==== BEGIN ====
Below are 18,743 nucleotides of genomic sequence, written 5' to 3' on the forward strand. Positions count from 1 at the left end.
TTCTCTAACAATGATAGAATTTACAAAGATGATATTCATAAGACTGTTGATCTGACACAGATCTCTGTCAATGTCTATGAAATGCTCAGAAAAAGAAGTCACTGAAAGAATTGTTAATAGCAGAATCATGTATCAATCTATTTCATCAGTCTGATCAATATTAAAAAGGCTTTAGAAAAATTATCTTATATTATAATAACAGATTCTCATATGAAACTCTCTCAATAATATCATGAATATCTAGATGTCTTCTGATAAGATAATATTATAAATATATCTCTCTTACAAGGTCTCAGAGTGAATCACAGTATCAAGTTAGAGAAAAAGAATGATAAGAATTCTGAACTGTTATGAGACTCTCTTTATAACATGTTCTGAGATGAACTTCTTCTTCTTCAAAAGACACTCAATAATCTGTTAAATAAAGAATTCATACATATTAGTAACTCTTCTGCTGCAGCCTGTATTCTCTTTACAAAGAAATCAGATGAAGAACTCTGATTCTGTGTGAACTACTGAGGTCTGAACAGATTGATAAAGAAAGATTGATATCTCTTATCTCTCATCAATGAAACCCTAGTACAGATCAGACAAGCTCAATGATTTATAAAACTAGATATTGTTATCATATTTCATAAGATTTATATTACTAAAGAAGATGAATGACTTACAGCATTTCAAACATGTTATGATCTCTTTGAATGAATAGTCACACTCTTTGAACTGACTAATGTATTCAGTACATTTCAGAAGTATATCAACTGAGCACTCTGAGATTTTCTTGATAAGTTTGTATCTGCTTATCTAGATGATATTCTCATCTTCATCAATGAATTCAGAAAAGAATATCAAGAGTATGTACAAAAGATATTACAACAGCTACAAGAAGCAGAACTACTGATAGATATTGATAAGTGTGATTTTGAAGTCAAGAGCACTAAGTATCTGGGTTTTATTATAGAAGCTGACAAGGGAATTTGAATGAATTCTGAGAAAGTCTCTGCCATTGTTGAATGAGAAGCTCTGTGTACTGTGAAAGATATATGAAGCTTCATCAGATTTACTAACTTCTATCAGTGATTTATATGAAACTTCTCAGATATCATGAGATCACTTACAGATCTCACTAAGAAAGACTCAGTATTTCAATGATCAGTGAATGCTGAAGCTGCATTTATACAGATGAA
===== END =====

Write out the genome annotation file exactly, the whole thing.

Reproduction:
Below are 18,743 nucleotides of genomic sequence, written 5' to 3' on the forward strand. Positions count from 1 at the left end.
TTCTCTAACAATGATAGAATTTACAAAGATGATATTCATAAGACTGTTGATCTGACACAGATCTCTGTCAATGTCTATGAAATGCTCAGAAAAAGAAGTCACTGAAAGAATTGTTAATAGCAGAATCATGTATCAATCTATTTCATCAGTCTGATCAATATTAAAAAGGCTTTAGAAAAATTATCTTATATTATAATAACAGATTCTCATATGAAACTCTCTCAATAATATCATGAATATCTAGATGTCTTCTGATAAGATAATATTATAAATATATCTCTCTTACAAGGTCTCAGAGTGAATCACAGTATCAAGTTAGAGAAAAAGAATGATAAGAATTCTGAACTGTTATGAGACTCTCTTTATAACATGTTCTGAGATGAACTTCTTCTTCTTCAAAAGACACTCAATAATCTGTTAAATAAAGAATTCATACATATTAGTAACTCTTCTGCTGCAGCCTGTATTCTCTTTACAAAGAAATCAGATGAAGAACTCTGATTCTGTGTGAACTACTGAGGTCTGAACAGATTGATAAAGAAAGATTGATATCTCTTATCTCTCATCAATGAAACCCTAGTACAGATCAGACAAGCTCAATGATTTATAAAACTAGATATTGTTATCATATTTCATAAGATTTATATTACTAAAGAAGATGAATGACTTACAGCATTTCAAACATGTTATGATCTCTTTGAATGAATAGTCACACTCTTTGAACTGACTAATGTATTCAGTACATTTCAGAAGTATATCAACTGAGCACTCTGAGATTTTCTTGATAAGTTTGTATCTGCTTATCTAGATGATATTCTCATCTTCATCAATGAATTCAGAAAAGAATATCAAGAGTATGTACAAAAGATATTACAACAGCTACAAGAAGCAGAACTACTGATAGATATTGATAAGTGTGATTTTGAAGTCAAGAGCACTAAGTATCTGGGTTTTATTATAGAAGCTGACAAGGGAATTTGAATGAATTCTGAGAAAGTCTCTGCCATTGTTGAATGAGAAGCTCTGTGTACTGTGAAAGATATATGAAGCTTCATCAGATTTACTAACTTCTATCAGTGATTTATATGAAACTTCTCAGATATCATGAGATCACTTACAGATCTCACTAAGAAAGACTCAGTATTTCAATGATCAGTGAATGCTGAAGCTGCATTTATACAGATGAA